Thursday, December 20, 2012

In Retrospect: The Apocalypse Stone

(Here's an obligatory SPOILER ALERT! even though if DMs let their players see the front cover of this module, the players should know what they're in for. And I really find it hard to talk about this module without revealing part of its plot).

"Warning: This adventure will end your campaign and destroy your world!" --The description right under the heading, "How to Use this Product."

In honor of the Mayan Calendar coming to end and what all that could possibly entail, here is a retrospective of a module that happened at the AD&D Second Edition end times: The Apocalypse Stone, by Jason Carl and Chris Pramas, published in the summer of 2000, right before 3e came out.

Ah... the Millennium. Remember Y2K? Remember the television show Millennium? Of course, the Left Behind series was still in their hayday. UFO cults. Fun and interesting times.

Now imagine the Apocalypse happened, and it was all your fault, and you didn't know it.

That's the premise of this module: you've been duped.

Basically, your patron hires you to get the Stone of Corbinet  from its ancient resting place. This first part plays like a quest for the Holy Grail, with a crazy Fisher-like King and all. Once retrieved and brought back to patron, the world has been pushed out of tilt with the rest of the multiverse. Have a nice day.

What's even more insidious? The module tells you to run the players through another adventure (the Tomb of Horrors is suggested). This way, as the Signs of the Times unfold, the players won't immediately know its their fault. And then there's the cannibalism scene which the players have to redeem themselves before going on to save the world... or not.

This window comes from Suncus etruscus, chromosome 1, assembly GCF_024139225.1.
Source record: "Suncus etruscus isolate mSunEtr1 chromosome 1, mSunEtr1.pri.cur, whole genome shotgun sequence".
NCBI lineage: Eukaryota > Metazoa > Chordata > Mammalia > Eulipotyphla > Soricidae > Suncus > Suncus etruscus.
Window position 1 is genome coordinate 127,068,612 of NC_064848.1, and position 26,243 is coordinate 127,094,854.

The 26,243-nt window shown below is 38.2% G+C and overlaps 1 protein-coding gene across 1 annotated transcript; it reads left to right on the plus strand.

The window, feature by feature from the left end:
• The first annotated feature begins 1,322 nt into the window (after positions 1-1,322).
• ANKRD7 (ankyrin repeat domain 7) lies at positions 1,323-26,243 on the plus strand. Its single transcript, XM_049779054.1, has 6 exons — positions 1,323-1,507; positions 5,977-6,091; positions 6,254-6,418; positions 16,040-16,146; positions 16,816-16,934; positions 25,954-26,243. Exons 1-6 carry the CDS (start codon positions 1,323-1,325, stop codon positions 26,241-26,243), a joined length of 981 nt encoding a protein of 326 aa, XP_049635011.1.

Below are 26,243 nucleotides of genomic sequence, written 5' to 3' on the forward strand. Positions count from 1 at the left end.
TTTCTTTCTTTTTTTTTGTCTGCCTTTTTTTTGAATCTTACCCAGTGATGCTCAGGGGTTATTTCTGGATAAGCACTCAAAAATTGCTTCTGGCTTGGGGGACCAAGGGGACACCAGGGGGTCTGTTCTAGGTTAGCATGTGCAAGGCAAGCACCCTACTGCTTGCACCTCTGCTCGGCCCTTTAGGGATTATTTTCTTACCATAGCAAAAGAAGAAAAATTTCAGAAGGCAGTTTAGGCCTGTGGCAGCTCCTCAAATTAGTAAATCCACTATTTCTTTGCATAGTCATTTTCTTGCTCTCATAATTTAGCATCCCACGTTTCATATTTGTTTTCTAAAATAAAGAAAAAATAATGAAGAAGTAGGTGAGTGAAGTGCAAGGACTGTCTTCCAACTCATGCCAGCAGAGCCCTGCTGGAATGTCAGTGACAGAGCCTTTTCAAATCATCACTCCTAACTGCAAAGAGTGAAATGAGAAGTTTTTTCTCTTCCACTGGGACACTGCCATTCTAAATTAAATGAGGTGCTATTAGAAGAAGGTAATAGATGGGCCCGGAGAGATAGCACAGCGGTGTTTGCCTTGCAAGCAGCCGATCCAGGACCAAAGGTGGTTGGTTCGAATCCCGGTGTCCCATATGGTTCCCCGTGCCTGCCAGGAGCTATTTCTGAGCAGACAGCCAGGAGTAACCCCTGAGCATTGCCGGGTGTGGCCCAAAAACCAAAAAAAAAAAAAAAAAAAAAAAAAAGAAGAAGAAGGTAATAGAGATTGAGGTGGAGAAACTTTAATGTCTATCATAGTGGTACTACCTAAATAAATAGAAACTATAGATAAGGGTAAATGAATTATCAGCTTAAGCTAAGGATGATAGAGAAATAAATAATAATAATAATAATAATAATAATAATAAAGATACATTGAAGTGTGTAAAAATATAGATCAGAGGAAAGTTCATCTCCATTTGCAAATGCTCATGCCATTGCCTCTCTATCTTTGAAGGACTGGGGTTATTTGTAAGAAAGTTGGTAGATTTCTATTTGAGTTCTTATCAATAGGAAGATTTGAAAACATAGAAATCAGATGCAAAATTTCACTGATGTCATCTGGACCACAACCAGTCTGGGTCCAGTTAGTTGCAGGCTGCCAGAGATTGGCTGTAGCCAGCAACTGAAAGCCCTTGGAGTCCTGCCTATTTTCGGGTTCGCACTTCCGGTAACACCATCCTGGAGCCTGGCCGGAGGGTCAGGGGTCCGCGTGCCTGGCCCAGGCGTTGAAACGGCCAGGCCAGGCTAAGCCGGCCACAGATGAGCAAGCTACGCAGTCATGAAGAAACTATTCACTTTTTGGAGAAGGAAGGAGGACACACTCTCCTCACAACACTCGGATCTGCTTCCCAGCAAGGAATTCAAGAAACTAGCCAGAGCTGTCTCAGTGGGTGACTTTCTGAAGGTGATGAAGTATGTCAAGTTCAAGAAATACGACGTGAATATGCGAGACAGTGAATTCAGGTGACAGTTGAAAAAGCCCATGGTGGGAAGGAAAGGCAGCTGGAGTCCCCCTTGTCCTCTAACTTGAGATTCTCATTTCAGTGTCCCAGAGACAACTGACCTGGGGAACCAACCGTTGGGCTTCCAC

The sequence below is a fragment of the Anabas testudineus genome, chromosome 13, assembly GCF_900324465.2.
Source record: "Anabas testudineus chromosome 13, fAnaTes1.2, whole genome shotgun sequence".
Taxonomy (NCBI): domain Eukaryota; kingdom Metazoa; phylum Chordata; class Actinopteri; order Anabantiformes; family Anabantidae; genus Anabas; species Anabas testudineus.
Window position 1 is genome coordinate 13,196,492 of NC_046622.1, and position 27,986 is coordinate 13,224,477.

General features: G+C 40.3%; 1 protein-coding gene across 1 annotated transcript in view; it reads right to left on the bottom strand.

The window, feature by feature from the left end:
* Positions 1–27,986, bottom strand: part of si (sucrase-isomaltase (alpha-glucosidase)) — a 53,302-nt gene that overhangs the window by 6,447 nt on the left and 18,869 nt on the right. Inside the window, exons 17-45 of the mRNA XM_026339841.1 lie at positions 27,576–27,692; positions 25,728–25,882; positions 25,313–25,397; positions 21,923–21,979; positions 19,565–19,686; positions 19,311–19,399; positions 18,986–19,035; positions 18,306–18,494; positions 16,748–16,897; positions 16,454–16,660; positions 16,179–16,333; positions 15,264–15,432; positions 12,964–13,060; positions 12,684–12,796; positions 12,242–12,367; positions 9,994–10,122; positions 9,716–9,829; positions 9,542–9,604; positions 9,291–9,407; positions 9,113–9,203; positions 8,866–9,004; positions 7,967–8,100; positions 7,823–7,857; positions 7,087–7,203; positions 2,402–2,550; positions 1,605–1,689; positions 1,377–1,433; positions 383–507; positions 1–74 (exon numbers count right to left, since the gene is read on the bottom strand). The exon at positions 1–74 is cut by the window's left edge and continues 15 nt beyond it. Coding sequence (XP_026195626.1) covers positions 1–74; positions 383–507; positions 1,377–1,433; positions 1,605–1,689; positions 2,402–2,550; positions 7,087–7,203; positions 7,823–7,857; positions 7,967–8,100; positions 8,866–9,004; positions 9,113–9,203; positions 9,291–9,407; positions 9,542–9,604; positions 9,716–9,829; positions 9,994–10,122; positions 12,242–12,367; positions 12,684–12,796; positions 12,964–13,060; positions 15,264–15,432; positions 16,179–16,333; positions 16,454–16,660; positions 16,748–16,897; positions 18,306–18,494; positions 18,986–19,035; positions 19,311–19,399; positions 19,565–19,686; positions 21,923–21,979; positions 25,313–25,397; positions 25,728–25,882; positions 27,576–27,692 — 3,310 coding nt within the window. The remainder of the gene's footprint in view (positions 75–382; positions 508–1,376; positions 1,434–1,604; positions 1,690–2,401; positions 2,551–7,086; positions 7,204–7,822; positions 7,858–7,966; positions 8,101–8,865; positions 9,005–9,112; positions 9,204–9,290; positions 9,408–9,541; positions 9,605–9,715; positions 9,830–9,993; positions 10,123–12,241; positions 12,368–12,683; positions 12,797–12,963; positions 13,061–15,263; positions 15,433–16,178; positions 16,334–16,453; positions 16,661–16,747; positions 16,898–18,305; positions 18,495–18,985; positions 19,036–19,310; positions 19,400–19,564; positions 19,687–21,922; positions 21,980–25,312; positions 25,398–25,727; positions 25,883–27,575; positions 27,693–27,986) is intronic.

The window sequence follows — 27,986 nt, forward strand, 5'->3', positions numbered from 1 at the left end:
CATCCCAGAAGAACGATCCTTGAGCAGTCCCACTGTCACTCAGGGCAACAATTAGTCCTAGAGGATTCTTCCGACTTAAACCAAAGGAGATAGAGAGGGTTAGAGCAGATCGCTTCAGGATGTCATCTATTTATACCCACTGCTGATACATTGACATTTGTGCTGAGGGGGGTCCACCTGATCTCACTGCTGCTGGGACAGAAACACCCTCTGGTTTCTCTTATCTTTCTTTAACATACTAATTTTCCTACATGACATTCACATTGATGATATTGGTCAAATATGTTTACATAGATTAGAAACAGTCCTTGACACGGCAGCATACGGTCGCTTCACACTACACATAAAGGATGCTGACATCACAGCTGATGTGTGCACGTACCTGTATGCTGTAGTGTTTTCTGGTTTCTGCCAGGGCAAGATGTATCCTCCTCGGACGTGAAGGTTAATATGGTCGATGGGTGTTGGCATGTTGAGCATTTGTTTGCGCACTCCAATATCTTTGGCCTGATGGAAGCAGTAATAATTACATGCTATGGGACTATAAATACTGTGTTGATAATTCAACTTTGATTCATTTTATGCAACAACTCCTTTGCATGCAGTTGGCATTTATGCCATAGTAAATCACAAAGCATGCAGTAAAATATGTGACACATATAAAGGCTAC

The DM has a "ha ha... fooled you!" option. Or he can have the world end no matter what the PCs do.

Either way, I'd only run this module if I wanted my campaign world to end and if I had some trusting players who wouldn't get too upset if I deliberately dupe them this once.

Overall, I'm not sure if this is a good module. Some of the ideas are neat, but you can fabricate your own apocalypse by consulting the Book of Revelation or Ezekiel. One of the module's strong points is the slow sense of doom the characters might feel as the countdown to the world's end commences. As I said, the basic premise of the module requires the DM's deception. Even astute players, aware that their patron might be not all he seems, would still be railroad for their efforts if the DM follows the module as written.

I guess in the end, your mileage may vary.

Finally, I don't know anybody who's run this module. It was meant to be the wrap up module to AD&D Second Edition, along with the less impressive Die Vecna Die! Though the modules wrap up D&D in different ways (perhaps I'll compare the two modules in an upcoming post).


Have you run The Apocalypse Stone? Or were you a player who went through the module? I'd love to hear your experiences with the world and edition ender. (Heck, if even you've read through the module I'd like you to share your thoughts).

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